Tag Archives: digital aesthetics

digital image as interface for viewer production of the real

Or Image for semiosis.


As interface or instrument, the image does not comprise a representation of a pre-existent and independent reality, but rather a means for the new media user to intervene in the production of the “real,” now understood as a rendering of data. “New media,” Manovich concludes “change our concept of what an image is – because they turn a viewer into an active user. As a result, an illusionistic image is no longer something a subject simply looks at, comparing it with memories of represented reality to judge its reality effect. The new media image is something the user actively goes into, zooming in or clicking on individual parts with the assumption that they contain hyperlinks….”

[W]e must fundamentally reconfigure the image. Specifically; we must accept that the image, rather than finding instantiation in a privileged technical form (including the computer interface), now demarcates the very process through which the body, in conjunction with the various apparatuses for rendering information perceptible, gives form to or in-forms information. In sum, the image can no longer be restricted to the level of surface appearance, but must be extended to encompass the entire process by which information is made perceivable through embodied experience. This is what I propose to call the digital image.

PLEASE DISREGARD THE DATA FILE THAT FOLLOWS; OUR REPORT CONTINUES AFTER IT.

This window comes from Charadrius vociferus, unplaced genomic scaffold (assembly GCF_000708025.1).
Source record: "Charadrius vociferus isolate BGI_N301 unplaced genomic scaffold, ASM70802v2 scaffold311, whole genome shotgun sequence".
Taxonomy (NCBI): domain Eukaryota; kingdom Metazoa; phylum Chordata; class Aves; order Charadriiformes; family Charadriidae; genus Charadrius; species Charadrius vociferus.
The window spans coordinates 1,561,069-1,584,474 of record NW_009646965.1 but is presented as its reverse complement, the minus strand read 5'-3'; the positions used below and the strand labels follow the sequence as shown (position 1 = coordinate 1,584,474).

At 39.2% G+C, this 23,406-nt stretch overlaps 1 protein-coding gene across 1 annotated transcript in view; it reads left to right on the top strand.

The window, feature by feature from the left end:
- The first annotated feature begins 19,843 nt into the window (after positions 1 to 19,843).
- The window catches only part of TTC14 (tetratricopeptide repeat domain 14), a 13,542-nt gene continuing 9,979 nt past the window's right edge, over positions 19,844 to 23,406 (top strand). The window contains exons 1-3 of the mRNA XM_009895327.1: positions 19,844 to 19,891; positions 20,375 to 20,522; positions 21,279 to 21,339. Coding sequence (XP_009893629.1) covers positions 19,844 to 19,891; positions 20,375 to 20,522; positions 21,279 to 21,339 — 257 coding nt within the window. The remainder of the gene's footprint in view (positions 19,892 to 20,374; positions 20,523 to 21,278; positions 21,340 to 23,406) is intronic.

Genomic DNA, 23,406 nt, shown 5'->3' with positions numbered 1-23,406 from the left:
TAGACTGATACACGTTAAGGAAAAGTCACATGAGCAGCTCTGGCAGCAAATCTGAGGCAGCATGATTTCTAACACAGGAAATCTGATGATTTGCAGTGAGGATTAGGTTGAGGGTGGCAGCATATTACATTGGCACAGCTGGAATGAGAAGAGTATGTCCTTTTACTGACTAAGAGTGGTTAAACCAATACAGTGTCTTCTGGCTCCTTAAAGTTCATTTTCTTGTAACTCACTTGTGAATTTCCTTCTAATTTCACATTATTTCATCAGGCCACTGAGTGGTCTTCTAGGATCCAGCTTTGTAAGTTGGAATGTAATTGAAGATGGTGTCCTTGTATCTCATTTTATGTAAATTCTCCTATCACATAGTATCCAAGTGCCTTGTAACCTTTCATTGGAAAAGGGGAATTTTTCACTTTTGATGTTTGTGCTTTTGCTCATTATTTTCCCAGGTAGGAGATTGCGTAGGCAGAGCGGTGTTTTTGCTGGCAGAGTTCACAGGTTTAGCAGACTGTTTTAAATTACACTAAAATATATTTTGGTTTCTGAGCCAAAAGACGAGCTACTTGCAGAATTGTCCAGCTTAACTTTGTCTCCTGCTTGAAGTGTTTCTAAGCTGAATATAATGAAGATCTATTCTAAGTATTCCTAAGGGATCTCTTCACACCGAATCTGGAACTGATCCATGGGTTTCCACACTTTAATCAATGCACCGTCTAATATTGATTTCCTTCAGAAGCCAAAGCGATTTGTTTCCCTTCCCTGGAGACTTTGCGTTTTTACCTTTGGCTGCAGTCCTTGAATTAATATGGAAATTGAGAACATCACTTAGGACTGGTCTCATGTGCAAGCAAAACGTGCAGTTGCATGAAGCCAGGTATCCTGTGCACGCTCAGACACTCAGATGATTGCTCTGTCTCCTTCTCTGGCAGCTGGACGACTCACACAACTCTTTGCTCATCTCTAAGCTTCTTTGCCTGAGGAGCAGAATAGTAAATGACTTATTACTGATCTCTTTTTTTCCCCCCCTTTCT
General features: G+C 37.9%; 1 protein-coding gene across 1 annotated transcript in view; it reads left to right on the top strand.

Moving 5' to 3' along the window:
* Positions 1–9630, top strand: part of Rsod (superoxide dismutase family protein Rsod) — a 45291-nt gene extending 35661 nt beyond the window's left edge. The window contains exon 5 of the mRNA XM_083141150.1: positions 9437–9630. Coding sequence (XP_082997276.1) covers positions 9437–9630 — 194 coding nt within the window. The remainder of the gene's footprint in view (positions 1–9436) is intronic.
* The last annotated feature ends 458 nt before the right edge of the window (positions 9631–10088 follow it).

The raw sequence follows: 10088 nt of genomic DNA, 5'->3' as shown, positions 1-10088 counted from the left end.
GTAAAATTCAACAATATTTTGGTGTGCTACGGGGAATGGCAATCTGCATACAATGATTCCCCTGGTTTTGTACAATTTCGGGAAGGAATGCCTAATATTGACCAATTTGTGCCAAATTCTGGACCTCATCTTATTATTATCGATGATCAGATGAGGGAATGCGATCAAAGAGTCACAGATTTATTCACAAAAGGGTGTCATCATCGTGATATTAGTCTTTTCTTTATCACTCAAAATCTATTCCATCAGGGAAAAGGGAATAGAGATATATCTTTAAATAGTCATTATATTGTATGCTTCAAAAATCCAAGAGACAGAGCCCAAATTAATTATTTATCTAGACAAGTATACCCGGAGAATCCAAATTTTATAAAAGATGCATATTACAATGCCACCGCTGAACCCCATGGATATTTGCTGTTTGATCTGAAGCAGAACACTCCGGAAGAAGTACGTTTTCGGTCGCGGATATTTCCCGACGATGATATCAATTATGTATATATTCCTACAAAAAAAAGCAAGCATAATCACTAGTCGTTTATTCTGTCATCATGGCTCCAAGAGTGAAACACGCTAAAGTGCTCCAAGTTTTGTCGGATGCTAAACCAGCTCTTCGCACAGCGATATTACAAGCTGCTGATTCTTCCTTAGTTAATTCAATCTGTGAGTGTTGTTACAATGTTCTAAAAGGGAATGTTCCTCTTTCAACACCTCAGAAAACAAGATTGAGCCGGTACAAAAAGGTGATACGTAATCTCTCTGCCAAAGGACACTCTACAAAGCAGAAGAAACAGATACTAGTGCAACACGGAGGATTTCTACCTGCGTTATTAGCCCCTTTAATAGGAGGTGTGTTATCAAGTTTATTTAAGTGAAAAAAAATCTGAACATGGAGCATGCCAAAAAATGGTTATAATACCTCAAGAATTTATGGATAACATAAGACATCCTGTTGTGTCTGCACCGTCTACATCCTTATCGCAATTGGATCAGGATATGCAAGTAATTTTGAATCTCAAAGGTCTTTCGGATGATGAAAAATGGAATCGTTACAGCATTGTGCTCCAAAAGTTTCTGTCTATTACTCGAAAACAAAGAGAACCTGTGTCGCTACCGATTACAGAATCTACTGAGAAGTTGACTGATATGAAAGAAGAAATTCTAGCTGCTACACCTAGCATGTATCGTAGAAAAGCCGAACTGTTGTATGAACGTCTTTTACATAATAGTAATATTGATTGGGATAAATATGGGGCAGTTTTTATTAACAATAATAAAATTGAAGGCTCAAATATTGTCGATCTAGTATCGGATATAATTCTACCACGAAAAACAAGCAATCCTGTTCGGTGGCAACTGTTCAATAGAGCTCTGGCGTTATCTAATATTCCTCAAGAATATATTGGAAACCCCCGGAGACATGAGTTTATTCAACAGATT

Hansen, New Philosophy, 10.

Hansen’s conception becomes a basis for aesthetics as epistemic AND a basis for a rhetoric of experience. The viewer becomes a creator influenced by material context of the perception. This conception does not neutralize rhetorical aims and moves but disperses or distributes them between context, object, perceiver and makes them cognitive or material operators or procedures that shape the making of perception. “Enframe something (digital information) that was originally formless” 11.

This is “a fundamental shift in aesthetic experience from a model dominated by the perception of a self-sufficient object to one focused on the intensities of embodied affectivity. ” 12-13.

This is social semiotics from another angle. The artifact primes the viewer and provides the resources for creating semiosis. v Kress